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U.S. Department of Health and Human Services

Inspections, Compliance, Enforcement, and Criminal Investigations

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Flor Nutraceuticals, LLC 4/28/11

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April 28, 2011


Mr. Guy Lyman
Flor Nutraceuticals, LLC
PO Box 720264
Dallas, TX 75372

Dear Mr. Lyman:

This letter is to advise you that the United States Food and Drug Administration (FDA) and the United States Federal Trade Commission (FTC) have reviewed your website at the Internet address www.herpaflor.com. The FDA has determined your firm's marketing of the products Herpaflor Outbreak Response Topical Liquid, Herpaflor Outbreak Response Tablets, and Herpaflor Daily Formula Tablets, which are offered for sale on your website, violates the Federal Food, Drug, and Cosmetic Act (the Act). As described in more detail below, these products are unapproved new drugs in violation of sections 301(d) and 505(a) of the Act [21 U.S.C. §§ 331(d) and 355(a)] and are misbranded under sections 502 and 502(f)(1) of the Act [21 U.S.C §§ 352 and 352(f)(1)]. These products are further misbranded under section 502(j) of the Act [21 U.S.C. § 352(j)] in that they are dangerous to health when used in the manner recommended or suggested in their labeling.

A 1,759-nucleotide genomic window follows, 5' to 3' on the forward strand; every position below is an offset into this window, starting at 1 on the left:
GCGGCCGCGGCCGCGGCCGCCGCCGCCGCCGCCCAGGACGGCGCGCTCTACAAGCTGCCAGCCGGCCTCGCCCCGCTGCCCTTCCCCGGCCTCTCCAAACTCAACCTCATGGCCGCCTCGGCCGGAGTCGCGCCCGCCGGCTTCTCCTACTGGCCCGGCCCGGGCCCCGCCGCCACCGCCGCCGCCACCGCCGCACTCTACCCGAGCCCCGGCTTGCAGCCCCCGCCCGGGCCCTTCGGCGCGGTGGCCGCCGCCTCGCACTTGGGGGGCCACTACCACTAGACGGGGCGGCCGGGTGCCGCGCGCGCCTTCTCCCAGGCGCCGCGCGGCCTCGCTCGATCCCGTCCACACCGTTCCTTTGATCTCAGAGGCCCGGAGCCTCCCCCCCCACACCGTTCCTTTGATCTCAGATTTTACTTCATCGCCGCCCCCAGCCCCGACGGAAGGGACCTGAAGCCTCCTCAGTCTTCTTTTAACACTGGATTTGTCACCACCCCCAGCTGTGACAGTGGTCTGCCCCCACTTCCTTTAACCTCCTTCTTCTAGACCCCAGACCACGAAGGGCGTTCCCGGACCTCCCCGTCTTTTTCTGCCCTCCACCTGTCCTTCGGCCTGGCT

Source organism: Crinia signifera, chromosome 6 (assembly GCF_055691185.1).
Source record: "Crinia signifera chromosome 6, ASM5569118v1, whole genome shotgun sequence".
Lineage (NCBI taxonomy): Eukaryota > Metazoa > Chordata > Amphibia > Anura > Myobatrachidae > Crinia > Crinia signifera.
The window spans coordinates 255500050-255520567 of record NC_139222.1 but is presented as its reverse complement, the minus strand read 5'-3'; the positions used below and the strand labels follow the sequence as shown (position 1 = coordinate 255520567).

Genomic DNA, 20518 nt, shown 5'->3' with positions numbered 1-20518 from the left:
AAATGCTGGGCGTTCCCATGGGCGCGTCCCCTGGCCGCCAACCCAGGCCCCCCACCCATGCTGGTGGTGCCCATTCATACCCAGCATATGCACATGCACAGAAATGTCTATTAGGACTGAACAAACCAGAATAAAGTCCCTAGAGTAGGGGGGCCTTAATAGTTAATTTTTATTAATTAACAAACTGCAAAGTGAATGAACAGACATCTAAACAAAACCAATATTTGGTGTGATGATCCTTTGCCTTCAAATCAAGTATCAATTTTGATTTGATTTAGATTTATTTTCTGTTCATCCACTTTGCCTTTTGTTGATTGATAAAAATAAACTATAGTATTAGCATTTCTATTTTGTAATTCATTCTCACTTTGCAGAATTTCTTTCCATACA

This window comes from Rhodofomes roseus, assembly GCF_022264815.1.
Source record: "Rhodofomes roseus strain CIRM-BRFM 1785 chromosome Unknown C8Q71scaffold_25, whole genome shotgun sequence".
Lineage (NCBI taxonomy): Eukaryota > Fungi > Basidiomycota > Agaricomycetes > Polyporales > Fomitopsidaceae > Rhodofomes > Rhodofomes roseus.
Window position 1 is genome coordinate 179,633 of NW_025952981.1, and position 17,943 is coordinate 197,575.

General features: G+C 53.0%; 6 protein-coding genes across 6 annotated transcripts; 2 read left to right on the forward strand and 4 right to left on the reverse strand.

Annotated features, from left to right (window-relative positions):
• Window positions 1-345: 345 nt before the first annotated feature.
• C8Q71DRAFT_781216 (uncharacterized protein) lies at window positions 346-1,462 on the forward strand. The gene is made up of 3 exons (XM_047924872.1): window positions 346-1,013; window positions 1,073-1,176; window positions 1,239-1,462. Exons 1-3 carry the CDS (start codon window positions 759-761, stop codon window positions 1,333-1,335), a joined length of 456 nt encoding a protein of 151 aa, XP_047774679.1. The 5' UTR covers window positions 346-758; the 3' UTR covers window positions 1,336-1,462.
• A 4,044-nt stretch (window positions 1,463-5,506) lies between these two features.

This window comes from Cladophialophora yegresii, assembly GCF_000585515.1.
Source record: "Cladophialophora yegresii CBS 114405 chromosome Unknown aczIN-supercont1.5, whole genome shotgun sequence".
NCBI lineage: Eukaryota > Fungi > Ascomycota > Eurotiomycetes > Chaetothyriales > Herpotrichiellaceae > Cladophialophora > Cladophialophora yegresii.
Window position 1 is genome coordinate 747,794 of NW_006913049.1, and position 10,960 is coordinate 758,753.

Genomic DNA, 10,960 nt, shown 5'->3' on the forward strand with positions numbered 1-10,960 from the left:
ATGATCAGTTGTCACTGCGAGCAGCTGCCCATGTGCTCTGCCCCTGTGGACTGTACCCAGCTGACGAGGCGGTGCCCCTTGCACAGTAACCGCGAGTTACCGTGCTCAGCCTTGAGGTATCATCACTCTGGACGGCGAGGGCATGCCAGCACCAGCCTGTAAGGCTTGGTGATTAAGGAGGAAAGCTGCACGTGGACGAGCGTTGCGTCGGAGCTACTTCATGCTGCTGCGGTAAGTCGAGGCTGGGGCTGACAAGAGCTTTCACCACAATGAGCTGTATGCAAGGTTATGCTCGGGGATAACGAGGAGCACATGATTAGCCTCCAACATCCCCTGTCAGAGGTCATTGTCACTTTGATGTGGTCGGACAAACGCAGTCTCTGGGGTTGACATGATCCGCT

Labeling statements on your website include, but are not limited to, the following:

General Claims for all Herpaflor products:

• "Put an end to Herpes Outbreaks!"

• "Finally, there's a real solution for the millions who suffer from genital herpes and oral herpes (cold sores)."

• "We've combined SEVENTEEN of the most researched and proven herpes killers in a single formula ...."

• "Some Herpaflor® ingredients have proven to penetrate and destroy the herpes virus in vitro. Others inhibit replication and spreading. Still others have even shown an ability to suppress future outbreaks."